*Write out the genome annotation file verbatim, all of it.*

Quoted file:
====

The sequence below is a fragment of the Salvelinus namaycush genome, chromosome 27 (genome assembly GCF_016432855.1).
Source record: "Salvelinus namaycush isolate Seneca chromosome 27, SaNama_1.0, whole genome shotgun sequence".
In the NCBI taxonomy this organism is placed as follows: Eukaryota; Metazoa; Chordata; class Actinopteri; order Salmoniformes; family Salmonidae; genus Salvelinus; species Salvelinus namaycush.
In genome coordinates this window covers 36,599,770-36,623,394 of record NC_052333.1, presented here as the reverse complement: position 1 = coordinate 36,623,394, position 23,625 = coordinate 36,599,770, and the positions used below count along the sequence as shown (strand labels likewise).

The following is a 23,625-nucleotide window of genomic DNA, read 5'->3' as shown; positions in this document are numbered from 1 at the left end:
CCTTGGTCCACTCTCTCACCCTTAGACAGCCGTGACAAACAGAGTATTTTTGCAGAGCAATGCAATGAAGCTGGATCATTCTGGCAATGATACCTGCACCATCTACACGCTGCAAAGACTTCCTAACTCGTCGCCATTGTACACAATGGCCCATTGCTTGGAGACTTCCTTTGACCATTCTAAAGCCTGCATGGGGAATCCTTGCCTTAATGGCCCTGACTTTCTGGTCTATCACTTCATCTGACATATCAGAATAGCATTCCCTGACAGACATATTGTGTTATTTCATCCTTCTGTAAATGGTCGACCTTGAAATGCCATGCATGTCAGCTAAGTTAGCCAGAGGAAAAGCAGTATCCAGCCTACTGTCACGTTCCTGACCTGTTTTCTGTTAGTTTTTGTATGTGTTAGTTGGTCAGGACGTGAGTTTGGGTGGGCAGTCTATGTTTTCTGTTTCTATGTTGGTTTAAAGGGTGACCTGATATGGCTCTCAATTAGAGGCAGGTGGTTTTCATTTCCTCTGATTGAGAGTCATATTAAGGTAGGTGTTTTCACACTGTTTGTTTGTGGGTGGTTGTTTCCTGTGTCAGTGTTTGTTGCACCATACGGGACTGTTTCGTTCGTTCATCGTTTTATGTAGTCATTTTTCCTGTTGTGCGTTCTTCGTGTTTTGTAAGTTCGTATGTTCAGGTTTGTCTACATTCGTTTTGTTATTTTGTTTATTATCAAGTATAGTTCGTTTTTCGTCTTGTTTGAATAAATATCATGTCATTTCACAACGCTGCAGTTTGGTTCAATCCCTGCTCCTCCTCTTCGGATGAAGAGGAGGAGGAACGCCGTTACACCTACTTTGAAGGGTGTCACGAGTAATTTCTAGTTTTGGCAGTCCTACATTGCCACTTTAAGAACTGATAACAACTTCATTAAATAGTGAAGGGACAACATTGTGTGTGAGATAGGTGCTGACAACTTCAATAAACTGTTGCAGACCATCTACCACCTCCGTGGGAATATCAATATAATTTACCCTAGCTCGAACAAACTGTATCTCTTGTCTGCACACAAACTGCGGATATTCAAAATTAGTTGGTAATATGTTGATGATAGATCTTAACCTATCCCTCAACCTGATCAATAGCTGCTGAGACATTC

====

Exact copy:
The sequence below is a fragment of the Salvelinus namaycush genome, chromosome 27 (genome assembly GCF_016432855.1).
Source record: "Salvelinus namaycush isolate Seneca chromosome 27, SaNama_1.0, whole genome shotgun sequence".
In the NCBI taxonomy this organism is placed as follows: Eukaryota; Metazoa; Chordata; class Actinopteri; order Salmoniformes; family Salmonidae; genus Salvelinus; species Salvelinus namaycush.
In genome coordinates this window covers 36,599,770-36,623,394 of record NC_052333.1, presented here as the reverse complement: position 1 = coordinate 36,623,394, position 23,625 = coordinate 36,599,770, and the positions used below count along the sequence as shown (strand labels likewise).

The following is a 23,625-nucleotide window of genomic DNA, read 5'->3' as shown; positions in this document are numbered from 1 at the left end:
CCTTGGTCCACTCTCTCACCCTTAGACAGCCGTGACAAACAGAGTATTTTTGCAGAGCAATGCAATGAAGCTGGATCATTCTGGCAATGATACCTGCACCATCTACACGCTGCAAAGACTTCCTAACTCGTCGCCATTGTACACAATGGCCCATTGCTTGGAGACTTCCTTTGACCATTCTAAAGCCTGCATGGGGAATCCTTGCCTTAATGGCCCTGACTTTCTGGTCTATCACTTCATCTGACATATCAGAATAGCATTCCCTGACAGACATATTGTGTTATTTCATCCTTCTGTAAATGGTCGACCTTGAAATGCCATGCATGTCAGCTAAGTTAGCCAGAGGAAAAGCAGTATCCAGCCTACTGTCACGTTCCTGACCTGTTTTCTGTTAGTTTTTGTATGTGTTAGTTGGTCAGGACGTGAGTTTGGGTGGGCAGTCTATGTTTTCTGTTTCTATGTTGGTTTAAAGGGTGACCTGATATGGCTCTCAATTAGAGGCAGGTGGTTTTCATTTCCTCTGATTGAGAGTCATATTAAGGTAGGTGTTTTCACACTGTTTGTTTGTGGGTGGTTGTTTCCTGTGTCAGTGTTTGTTGCACCATACGGGACTGTTTCGTTCGTTCATCGTTTTATGTAGTCATTTTTCCTGTTGTGCGTTCTTCGTGTTTTGTAAGTTCGTATGTTCAGGTTTGTCTACATTCGTTTTGTTATTTTGTTTATTATCAAGTATAGTTCGTTTTTCGTCTTGTTTGAATAAATATCATGTCATTTCACAACGCTGCAGTTTGGTTCAATCCCTGCTCCTCCTCTTCGGATGAAGAGGAGGAGGAACGCCGTTACACCTACTTTGAAGGGTGTCACGAGTAATTTCTAGTTTTGGCAGTCCTACATTGCCACTTTAAGAACTGATAACAACTTCATTAAATAGTGAAGGGACAACATTGTGTGTGAGATAGGTGCTGACAACTTCAATAAACTGTTGCAGACCATCTACCACCTCCGTGGGAATATCAATATAATTTACCCTAGCTCGAACAAACTGTATCTCTTGTCTGCACACAAACTGCGGATATTCAAAATTAGTTGGTAATATGTTGATGATAGATCTTAACCTATCCCTCAACCTGATCAATAGCTGCTGAGACATTC